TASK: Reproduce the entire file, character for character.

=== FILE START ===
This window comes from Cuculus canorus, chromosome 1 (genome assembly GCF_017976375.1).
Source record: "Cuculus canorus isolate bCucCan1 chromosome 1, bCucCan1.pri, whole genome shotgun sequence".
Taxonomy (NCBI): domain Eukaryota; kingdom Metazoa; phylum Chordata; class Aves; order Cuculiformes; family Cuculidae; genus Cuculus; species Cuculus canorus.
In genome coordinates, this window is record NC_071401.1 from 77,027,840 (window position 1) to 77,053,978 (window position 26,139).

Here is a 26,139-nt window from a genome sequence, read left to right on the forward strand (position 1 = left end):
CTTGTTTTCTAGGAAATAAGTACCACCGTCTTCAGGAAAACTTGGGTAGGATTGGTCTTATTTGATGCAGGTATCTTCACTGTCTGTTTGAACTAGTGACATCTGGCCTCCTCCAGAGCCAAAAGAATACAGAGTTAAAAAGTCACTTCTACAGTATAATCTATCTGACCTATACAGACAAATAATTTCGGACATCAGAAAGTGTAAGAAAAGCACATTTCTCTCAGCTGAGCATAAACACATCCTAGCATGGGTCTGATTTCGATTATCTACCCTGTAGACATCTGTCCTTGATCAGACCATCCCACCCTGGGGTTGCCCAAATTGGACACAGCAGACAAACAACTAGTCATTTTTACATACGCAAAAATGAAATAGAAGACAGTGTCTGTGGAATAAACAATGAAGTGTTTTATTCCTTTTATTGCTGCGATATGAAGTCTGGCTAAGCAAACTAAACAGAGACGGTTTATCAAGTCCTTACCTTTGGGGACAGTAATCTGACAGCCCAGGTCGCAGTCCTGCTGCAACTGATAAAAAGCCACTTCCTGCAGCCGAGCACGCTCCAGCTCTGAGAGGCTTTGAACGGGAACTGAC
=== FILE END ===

This window comes from Cuculus canorus, chromosome 1 (genome assembly GCF_017976375.1).
Source record: "Cuculus canorus isolate bCucCan1 chromosome 1, bCucCan1.pri, whole genome shotgun sequence".
Taxonomy (NCBI): domain Eukaryota; kingdom Metazoa; phylum Chordata; class Aves; order Cuculiformes; family Cuculidae; genus Cuculus; species Cuculus canorus.
In genome coordinates, this window is record NC_071401.1 from 77,027,840 (window position 1) to 77,053,978 (window position 26,139).

Here is a 26,139-nt window from a genome sequence, read left to right on the forward strand (position 1 = left end):
CTTGTTTTCTAGGAAATAAGTACCACCGTCTTCAGGAAAACTTGGGTAGGATTGGTCTTATTTGATGCAGGTATCTTCACTGTCTGTTTGAACTAGTGACATCTGGCCTCCTCCAGAGCCAAAAGAATACAGAGTTAAAAAGTCACTTCTACAGTATAATCTATCTGACCTATACAGACAAATAATTTCGGACATCAGAAAGTGTAAGAAAAGCACATTTCTCTCAGCTGAGCATAAACACATCCTAGCATGGGTCTGATTTCGATTATCTACCCTGTAGACATCTGTCCTTGATCAGACCATCCCACCCTGGGGTTGCCCAAATTGGACACAGCAGACAAACAACTAGTCATTTTTACATACGCAAAAATGAAATAGAAGACAGTGTCTGTGGAATAAACAATGAAGTGTTTTATTCCTTTTATTGCTGCGATATGAAGTCTGGCTAAGCAAACTAAACAGAGACGGTTTATCAAGTCCTTACCTTTGGGGACAGTAATCTGACAGCCCAGGTCGCAGTCCTGCTGCAACTGATAAAAAGCCACTTCCTGCAGCCGAGCACGCTCCAGCTCTGAGAGGCTTTGAACGGGAACTGAC